Featured video: music in Madagascar to protest illegal logging

/ Jeremy Hance

A new video highlights the plight of Madagascar's protected tropical forests, which are falling prey to illegal logging and foreign contractors. Featuring Razia Said, Malagasy singer and songwriter, the video shows concerts to raise awareness about illegal logging, especially near Maosala National Park.

A new video highlights the plight of Madagascar’s protected tropical forests, which are falling prey to illegal logging and foreign contractors. Featuring Razia Said, Malagasy singer and songwriter, the video shows concerts to raise awareness about illegal logging, especially near Maosala National Park.

Said has recently founded the group Musicians Against Illegal Logging to support the Lacey Act, which prohibits the sale and importation of illegally logged wood in the U.S.

“Illegal logging for wood used in guitars and other instruments is helping to eat away at the irreplaceable forests of my country and the communities that depend on them. Why would musicians want to weaken laws that ensure the continued supply of our instruments?” Said stated in a recent press while protesting at the NAMM Show (the National Association of Music Merchants), which is lobbying for a law, known as the RELIEF Act (HR 3210), that would undercut essential provisions in the Lacey Act.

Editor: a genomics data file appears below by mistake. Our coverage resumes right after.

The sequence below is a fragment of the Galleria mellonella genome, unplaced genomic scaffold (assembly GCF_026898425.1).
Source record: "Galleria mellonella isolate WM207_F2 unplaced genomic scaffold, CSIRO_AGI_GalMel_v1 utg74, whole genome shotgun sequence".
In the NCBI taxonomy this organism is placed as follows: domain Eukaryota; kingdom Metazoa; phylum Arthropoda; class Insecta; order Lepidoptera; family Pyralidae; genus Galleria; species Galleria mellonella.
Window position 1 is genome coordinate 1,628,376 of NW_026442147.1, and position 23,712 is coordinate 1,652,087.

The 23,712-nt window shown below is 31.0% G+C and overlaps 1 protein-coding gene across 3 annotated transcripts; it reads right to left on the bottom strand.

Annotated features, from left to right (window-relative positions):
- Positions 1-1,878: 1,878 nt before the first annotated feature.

Following a government coup in 2009, Madagascar suffered an illegal logging crisis that even hit its most famous protected areas. Forest loss in the country not only threatens the island's unique species, such as over a hundred different species of lemur, but also worsens living conditions for the Malagasy people, who now face drastic erosion, soil degradation, overexploitation of resources, and alien species.



To read more: National Association of Music Merchants does ‘disservice’ to members by misleading them on illegal logging law, says letter.

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